Film critic Calum Cooper reviews the latest film starring Florence Pugh, the mysterious and hauntingly atmospheric The Wonder. Continue reading LFF2022 Review: The Wonder
Film critic Calum Cooper reviews the latest psychological thriller, Don’t Worry Darling, starring Florence Pugh and directed by Olivia Wilde. Continue reading “Don’t Worry Darling” (2022) Review
Year: 2021 Runtime: 133 minutes Director: Cate Shortland Writers: Eric Pearson, Jac Schaeffer, Ned Benson Actors: Scarlett Johansson, Florence Pugh, David Harbour, Rachel Weisz, Ray Winstone, William Hurt, Olga Kurylenko By Alexandra Petrache “Black Widow” (2021) is one of the best Marvel films. I left the cinema thinking it was “up there” with “Infinity War” (2018) and “Endgame” (2019). The story and characters were engaging … Continue reading Review: Black Widow
For this Women’s History Month, I have decided to focus on creating some top ten lists which discuss films, biopics and documentaries about women in history that will hopefully inspire and inform readers about the accomplishments of women throughout history. For this piece I am focusing on ten women who deserve their own biopics and will be discussing who I think should star in the film, who could possibly direct the film and why their stories deserve to be seen on the big screen. Continue reading Women’s History Month- 10 Inspiring Women Who Deserve Their Own Biopic
The last scenes of Ari Aster’s premier horror masterpiece “Hereditary” (2018) take viewers through a winding middle-American manor, with dysfunctional family dynamics incarnated as demons in the eerie night-time environment. Aster abandons this classic horror imagery for a more subversive setting in “Midsommar” (2019), where his familiar formula of manifesting the characters’ resentments towards one another as violent retribution instead takes place in the long-lasting daylight of a secluded, Scandinavian commune. Continue reading The Terror of TERFs Revealed in “Midsommar’s” Summertime Setting
To celebrate the last decade 2010-2019 we are counting down the best actresses and discussing some of their most notable and memorable performances of the last decade. With the help of Film Twitter, the ITOL team have selected 30 actresses. Entry No. 10 is Florence Pugh, and writer James Cain discusses Pugh’s career over the last decade. Continue reading Best Actress of the Decade, Entry No. 10: Florence Pugh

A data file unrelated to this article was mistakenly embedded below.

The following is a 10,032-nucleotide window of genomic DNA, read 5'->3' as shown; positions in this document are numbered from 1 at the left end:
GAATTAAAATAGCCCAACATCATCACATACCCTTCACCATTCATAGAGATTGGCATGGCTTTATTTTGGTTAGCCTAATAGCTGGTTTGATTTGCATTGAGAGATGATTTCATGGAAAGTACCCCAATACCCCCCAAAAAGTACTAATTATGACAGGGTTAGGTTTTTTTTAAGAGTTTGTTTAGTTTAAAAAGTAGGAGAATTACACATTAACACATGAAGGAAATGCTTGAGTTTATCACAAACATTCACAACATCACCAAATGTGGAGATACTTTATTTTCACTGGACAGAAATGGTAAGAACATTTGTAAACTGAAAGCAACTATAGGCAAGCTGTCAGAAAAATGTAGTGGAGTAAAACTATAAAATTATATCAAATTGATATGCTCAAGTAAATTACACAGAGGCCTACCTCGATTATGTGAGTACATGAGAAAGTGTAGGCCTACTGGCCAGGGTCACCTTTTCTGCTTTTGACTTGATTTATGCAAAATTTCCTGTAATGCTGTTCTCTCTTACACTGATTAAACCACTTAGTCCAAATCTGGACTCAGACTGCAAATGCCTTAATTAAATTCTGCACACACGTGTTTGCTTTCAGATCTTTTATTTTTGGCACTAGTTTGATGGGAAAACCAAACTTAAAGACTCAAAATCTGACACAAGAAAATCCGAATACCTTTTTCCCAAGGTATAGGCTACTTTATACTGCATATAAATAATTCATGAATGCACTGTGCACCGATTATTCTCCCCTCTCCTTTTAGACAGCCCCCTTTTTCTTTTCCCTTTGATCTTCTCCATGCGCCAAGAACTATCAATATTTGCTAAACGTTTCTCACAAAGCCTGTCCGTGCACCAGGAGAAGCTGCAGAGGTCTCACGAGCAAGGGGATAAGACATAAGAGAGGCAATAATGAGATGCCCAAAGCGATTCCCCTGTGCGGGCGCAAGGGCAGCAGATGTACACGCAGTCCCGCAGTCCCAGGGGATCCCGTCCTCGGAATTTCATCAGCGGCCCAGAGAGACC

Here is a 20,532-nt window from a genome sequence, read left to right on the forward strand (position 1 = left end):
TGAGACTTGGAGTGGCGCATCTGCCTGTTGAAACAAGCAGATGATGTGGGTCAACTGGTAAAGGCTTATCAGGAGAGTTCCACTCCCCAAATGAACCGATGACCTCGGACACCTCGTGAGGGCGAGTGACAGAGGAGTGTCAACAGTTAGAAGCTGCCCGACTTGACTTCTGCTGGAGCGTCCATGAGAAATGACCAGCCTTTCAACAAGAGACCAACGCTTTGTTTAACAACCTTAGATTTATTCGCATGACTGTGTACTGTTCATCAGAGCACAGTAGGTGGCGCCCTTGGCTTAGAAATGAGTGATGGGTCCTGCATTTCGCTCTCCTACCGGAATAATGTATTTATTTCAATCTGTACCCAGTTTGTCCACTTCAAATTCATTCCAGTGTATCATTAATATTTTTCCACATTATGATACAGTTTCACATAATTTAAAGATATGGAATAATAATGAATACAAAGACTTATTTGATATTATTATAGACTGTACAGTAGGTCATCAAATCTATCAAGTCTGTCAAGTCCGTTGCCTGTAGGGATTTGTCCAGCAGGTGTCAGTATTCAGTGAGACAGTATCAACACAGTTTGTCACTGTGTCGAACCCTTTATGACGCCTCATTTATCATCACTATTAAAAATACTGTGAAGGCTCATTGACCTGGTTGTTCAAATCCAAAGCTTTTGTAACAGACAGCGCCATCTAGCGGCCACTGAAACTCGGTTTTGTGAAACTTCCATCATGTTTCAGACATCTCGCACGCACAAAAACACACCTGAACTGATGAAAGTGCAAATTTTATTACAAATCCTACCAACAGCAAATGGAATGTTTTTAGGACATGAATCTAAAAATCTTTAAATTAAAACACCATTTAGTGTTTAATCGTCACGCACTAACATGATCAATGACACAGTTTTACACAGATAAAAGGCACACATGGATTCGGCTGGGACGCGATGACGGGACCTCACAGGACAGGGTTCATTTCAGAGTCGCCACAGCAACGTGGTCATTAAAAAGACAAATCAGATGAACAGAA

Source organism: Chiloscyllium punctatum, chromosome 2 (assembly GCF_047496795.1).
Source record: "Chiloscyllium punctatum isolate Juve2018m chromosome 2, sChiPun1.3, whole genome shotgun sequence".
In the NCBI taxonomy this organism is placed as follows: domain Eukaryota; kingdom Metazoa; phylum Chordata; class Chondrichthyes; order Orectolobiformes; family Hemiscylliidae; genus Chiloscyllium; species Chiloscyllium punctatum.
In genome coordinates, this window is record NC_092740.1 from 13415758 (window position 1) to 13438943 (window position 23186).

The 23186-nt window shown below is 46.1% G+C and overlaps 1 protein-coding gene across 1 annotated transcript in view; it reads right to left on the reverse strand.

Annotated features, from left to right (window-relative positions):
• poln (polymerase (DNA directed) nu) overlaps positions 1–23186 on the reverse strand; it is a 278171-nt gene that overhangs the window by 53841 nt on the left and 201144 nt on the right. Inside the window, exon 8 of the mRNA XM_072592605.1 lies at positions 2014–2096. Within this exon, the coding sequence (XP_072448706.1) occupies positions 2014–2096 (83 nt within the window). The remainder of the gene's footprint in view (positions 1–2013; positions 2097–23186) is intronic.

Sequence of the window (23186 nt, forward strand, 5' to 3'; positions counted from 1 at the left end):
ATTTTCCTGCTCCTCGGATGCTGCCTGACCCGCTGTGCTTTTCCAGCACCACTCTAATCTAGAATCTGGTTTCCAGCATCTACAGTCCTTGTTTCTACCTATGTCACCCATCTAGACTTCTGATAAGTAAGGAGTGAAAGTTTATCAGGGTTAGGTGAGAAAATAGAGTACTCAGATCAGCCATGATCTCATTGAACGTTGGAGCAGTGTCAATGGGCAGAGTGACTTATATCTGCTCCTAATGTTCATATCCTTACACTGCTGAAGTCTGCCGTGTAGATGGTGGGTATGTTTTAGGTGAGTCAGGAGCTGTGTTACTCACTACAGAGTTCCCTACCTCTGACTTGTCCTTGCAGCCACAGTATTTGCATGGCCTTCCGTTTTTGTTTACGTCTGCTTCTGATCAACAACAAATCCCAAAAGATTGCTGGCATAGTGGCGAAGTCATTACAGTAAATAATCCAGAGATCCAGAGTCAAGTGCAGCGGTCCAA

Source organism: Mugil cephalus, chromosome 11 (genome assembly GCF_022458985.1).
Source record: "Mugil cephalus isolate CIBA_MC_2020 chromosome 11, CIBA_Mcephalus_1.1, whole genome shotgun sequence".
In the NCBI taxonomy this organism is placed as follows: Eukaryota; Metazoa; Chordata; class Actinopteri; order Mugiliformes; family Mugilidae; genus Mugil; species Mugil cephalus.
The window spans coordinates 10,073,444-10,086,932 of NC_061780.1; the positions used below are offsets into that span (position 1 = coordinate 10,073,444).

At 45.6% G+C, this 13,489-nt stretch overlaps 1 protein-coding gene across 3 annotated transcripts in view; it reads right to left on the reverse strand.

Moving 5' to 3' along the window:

In the opening scene of “Little Women” (2019), when we see Saoirse Ronan’s character entering a publisher’s office to try to sell her work and get herself taken seriously as a writer, we’re not just seeing the character of Jo March. We’re also seeing Louisa May Alcott, who wrote the novel that the film is adapted from, and perhaps even the film’s writer and director Greta Gerwig herself. Continue reading ITOL 2019 Round-up: Little Women
2019 was an eventful year for me, I grew so much as a person and found an outlet to express my writing and thoughts about film as a whole. This isn’t a definitive list by any means but a list of the films that have had the biggest impact on me personally. I have a lot to say about some of these so let’s get started, shall we? Continue reading Reyna’s Top 10 of 2019
As we approach the end of 2019, the ITOL team are compiling their end of year lists of their favourite films. Here’s James Cain’s list and his personal top 20 films of 2019!
Another year, another fresh bout of shame. I didn’t see “Hustlers”! I didn’t fit “Always Be My Maybe” onto my list of favourite movies! Anyway, here are my Top 20 Films of 2019. Continue reading JC’s Top 20 Movies Of 2019
I have never read the book “Little Women” by Louisa May Alcott or seen any of the previous adaptations. I have little interest in period dramas, frocks and debutant balls. All I knew about the film was that there were a bunch of teenage-ish girls, it was written 150 years ago and the Joey on Friends got upset about one of the characters dying.
So, I knew I’d be a hard sell on this but after a shaky start this film really won me over. Continue reading A first timer’s view of “Little Women”